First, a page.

2015 Upfronts: Back to the future

IPG Mediabrands Canada SVP Inese Korbs returns to the NYC upfronts after several years away. She finds the game is the same... so much so that even The X-Files is back.

By: Inese Korbs

I made a happy return to the New York TV upfronts after a hiatus of a few years and although I expected to see a host of changes, it all felt quite familiar.

NBC was the first of the major networks to present, and  it focused on their self-identified 2015/16 hit Blindspot. Fox on the other hand spent a large portion of its presentation celebrating the success of freshman hit, Empire. ABC went for a more traditional approach, describing its audience as upscale, and finishing the presentation with a stage full of enthusiastic actors and actresses. And last but not least, with only five hours’ worth of new series to showcase, CBS had plenty of time to highlight its number one position and strength of past successes.

Despite the differences in each network’s presentations, there were four overarching themes that were evident throughout:

Drama productions continue to dominate over comedy:

Despite the attempts at comedy development, dramas still surpasses comedy. On ABC, Shonda Rhimes’ hit How To Get Away With Murder will be replaced mid-season in November with another one of her creations, The Catch. With her name on the credits, it is likely to succeed.

NBC has overhauled its long-running comedy-focused Thursdays, adding action-packed dramas, including The Player. Other new dramas include Limitless from CBS, and Minority Report from Fox.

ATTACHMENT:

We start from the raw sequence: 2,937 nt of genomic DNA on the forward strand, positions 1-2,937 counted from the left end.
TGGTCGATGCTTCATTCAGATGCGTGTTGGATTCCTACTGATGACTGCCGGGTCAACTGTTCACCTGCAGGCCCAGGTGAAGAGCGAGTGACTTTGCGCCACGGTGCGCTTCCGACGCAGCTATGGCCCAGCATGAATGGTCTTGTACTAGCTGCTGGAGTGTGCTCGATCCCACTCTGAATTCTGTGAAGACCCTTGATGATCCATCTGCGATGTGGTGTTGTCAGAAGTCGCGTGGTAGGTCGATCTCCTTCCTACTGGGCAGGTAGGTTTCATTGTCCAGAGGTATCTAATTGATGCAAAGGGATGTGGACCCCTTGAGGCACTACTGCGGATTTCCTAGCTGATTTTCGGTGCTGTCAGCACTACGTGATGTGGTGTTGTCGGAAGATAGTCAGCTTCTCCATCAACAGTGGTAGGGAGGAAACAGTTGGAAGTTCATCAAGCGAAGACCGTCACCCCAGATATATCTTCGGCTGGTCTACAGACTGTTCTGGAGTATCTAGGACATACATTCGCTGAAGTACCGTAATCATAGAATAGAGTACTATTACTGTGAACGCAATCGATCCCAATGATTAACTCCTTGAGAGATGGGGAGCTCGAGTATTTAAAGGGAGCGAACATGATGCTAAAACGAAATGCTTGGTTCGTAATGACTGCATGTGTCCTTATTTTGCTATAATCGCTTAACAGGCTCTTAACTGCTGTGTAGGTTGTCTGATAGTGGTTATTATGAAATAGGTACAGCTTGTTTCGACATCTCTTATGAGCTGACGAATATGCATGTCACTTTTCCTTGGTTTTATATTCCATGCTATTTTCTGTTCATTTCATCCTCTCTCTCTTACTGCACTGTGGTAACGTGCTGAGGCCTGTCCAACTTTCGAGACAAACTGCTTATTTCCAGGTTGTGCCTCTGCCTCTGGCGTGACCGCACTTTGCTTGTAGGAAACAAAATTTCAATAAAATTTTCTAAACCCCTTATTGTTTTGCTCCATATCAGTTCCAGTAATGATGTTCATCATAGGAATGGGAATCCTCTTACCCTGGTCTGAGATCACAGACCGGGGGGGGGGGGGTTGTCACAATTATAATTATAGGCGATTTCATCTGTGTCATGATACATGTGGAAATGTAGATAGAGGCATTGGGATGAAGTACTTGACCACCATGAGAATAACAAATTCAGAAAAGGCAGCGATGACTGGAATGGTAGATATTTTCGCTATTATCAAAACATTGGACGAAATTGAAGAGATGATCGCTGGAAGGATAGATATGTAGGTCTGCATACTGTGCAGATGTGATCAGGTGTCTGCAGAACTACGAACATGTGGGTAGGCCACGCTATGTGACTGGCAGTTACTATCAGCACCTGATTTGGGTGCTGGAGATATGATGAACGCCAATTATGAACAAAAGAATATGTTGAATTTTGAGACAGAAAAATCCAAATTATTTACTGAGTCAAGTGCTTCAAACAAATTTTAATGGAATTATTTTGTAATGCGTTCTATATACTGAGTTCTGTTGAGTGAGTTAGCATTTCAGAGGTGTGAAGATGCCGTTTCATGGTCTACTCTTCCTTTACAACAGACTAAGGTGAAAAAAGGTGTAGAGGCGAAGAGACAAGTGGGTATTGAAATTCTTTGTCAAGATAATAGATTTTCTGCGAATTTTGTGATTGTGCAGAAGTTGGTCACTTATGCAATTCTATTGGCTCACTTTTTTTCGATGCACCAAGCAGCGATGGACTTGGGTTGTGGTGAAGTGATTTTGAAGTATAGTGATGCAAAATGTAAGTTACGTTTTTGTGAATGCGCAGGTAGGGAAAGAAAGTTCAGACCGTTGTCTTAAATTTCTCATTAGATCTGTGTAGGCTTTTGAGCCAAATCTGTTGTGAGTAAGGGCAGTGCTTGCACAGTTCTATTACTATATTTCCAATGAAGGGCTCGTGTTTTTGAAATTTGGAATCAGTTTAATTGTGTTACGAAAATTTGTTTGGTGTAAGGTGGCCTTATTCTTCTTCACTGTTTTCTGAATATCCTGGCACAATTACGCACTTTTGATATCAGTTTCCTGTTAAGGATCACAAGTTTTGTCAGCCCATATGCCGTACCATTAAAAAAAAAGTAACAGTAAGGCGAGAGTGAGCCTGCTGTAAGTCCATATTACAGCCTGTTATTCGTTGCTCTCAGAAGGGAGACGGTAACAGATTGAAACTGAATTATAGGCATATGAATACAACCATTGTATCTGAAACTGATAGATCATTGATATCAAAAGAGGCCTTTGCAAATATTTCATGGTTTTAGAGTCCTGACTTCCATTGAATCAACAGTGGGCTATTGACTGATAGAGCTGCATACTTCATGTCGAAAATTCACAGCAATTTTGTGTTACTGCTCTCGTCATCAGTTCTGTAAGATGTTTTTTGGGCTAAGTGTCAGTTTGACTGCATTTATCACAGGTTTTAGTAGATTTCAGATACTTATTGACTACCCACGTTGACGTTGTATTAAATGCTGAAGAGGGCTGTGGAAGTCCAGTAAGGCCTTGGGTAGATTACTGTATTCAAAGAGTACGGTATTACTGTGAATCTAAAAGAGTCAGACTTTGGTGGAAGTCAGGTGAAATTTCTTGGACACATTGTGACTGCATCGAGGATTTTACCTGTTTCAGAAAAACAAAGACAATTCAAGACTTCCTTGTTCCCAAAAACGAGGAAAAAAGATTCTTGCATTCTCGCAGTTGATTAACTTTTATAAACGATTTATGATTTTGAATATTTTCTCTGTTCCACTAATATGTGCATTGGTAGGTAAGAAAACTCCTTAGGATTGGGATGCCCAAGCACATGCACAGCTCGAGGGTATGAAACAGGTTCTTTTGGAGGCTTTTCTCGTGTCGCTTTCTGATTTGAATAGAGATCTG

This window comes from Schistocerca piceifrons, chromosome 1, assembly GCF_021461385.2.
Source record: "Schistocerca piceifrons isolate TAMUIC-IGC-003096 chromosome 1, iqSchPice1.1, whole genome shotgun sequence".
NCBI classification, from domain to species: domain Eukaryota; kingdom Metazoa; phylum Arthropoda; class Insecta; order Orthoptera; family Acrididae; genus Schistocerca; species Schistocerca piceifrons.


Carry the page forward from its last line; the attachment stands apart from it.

That being said, the networks haven’t been deterred from developing new comedy offerings. Fox has three pick-ups – two of which feature Rob Lowe and John Stamos, respectively. NBC also added three sitcoms, all of which fall into the family and workplace categories. First is the return of Coach, another straight-to-series order, Hot & Bothered starring Eva Longoria and Best Time Ever, a variety show with Neil Patrick Harris.

Déjà vu:

Nostalgia is in the air, and there appears to be a flurry of TV shows making a comeback. This includes returns for The X-Files (FOX) and Heroes Reborn (NBC) as limited run events. Plus NBC picked up 13 episodes of Coach, a sequel to the ABC sitcom that went off air way back in 1997.

Ethnic casting and programming:

The amount of ethnic programming options has increased this 2015/16 season, particularly on ABC with added shows such as Dr. Ken and Uncle Buck. These come in addition to Scandal, How to Get Away with Murder (both of which feature strong, black female leads), Black-ish and Fresh Off the Boat. Elsewhere is Fox’s Empire. Perhaps providing premium content targeted at mid-American ethnic groups will attract more viewers and increase TV audience numbers.

A surprising lack of attention paid to shifting TV audiences:

All the networks avoided addressing – or even acknowledging –  the recent accelerated decline in U.S. television usage overall, with perhaps good reason. Canada, however, is not seeing drops in viewership at the same level.

Inese Korbs is the SVP and investment director at IPG Mediabrands Canada.

More upfronts 2015 coverage:

-CW knows what millennials want
- CBS doesn’t mess with a good thing
- ABC stacks its mid-season
- NBC adds drama for fall
- Fox gets funny and brings back the spooky